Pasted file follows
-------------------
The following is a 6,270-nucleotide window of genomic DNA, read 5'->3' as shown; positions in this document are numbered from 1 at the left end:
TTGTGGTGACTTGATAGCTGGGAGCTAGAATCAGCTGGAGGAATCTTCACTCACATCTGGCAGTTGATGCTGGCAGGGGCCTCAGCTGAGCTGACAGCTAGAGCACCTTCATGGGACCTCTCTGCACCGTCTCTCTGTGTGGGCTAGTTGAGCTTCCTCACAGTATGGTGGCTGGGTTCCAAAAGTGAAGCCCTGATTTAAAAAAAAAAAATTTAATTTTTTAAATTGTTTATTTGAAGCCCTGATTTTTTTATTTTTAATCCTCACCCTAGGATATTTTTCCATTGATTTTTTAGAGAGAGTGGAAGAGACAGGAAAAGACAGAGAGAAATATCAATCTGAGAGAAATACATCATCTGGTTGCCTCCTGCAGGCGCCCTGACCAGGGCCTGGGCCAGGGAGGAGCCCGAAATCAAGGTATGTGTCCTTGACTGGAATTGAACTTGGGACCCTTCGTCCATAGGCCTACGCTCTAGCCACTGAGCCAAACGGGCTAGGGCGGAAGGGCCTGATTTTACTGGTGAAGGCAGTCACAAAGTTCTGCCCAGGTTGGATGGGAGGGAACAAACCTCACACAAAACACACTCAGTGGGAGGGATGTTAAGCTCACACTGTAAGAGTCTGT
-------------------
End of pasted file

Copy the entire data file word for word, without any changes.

The following is a 6,270-nucleotide window of genomic DNA, read 5'->3' as shown; positions in this document are numbered from 1 at the left end:
TTGTGGTGACTTGATAGCTGGGAGCTAGAATCAGCTGGAGGAATCTTCACTCACATCTGGCAGTTGATGCTGGCAGGGGCCTCAGCTGAGCTGACAGCTAGAGCACCTTCATGGGACCTCTCTGCACCGTCTCTCTGTGTGGGCTAGTTGAGCTTCCTCACAGTATGGTGGCTGGGTTCCAAAAGTGAAGCCCTGATTTAAAAAAAAAAAATTTAATTTTTTAAATTGTTTATTTGAAGCCCTGATTTTTTTATTTTTAATCCTCACCCTAGGATATTTTTCCATTGATTTTTTAGAGAGAGTGGAAGAGACAGGAAAAGACAGAGAGAAATATCAATCTGAGAGAAATACATCATCTGGTTGCCTCCTGCAGGCGCCCTGACCAGGGCCTGGGCCAGGGAGGAGCCCGAAATCAAGGTATGTGTCCTTGACTGGAATTGAACTTGGGACCCTTCGTCCATAGGCCTACGCTCTAGCCACTGAGCCAAACGGGCTAGGGCGGAAGGGCCTGATTTTACTGGTGAAGGCAGTCACAAAGTTCTGCCCAGGTTGGATGGGAGGGAACAAACCTCACACAAAACACACTCAGTGGGAGGGATGTTAAGCTCACACTGTAAGAGTCTGT